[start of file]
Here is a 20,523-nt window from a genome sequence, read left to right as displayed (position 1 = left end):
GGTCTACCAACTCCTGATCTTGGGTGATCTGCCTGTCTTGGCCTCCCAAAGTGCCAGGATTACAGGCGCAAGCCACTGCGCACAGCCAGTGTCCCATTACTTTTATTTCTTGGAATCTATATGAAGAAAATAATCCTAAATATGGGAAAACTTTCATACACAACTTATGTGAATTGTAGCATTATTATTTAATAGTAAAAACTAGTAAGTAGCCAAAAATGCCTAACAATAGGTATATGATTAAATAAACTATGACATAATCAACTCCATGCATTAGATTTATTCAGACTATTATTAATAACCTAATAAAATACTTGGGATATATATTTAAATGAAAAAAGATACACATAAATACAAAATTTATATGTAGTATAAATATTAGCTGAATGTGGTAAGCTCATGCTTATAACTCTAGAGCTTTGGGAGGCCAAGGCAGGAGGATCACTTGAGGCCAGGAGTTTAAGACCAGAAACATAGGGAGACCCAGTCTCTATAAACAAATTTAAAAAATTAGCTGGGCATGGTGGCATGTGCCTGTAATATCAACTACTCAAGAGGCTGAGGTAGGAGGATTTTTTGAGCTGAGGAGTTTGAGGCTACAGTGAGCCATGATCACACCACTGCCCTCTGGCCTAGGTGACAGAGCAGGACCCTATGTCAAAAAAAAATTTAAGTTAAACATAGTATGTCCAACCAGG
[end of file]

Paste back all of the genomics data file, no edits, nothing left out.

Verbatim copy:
Here is a 20,523-nt window from a genome sequence, read left to right as displayed (position 1 = left end):
GGTCTACCAACTCCTGATCTTGGGTGATCTGCCTGTCTTGGCCTCCCAAAGTGCCAGGATTACAGGCGCAAGCCACTGCGCACAGCCAGTGTCCCATTACTTTTATTTCTTGGAATCTATATGAAGAAAATAATCCTAAATATGGGAAAACTTTCATACACAACTTATGTGAATTGTAGCATTATTATTTAATAGTAAAAACTAGTAAGTAGCCAAAAATGCCTAACAATAGGTATATGATTAAATAAACTATGACATAATCAACTCCATGCATTAGATTTATTCAGACTATTATTAATAACCTAATAAAATACTTGGGATATATATTTAAATGAAAAAAGATACACATAAATACAAAATTTATATGTAGTATAAATATTAGCTGAATGTGGTAAGCTCATGCTTATAACTCTAGAGCTTTGGGAGGCCAAGGCAGGAGGATCACTTGAGGCCAGGAGTTTAAGACCAGAAACATAGGGAGACCCAGTCTCTATAAACAAATTTAAAAAATTAGCTGGGCATGGTGGCATGTGCCTGTAATATCAACTACTCAAGAGGCTGAGGTAGGAGGATTTTTTGAGCTGAGGAGTTTGAGGCTACAGTGAGCCATGATCACACCACTGCCCTCTGGCCTAGGTGACAGAGCAGGACCCTATGTCAAAAAAAAATTTAAGTTAAACATAGTATGTCCAACCAGG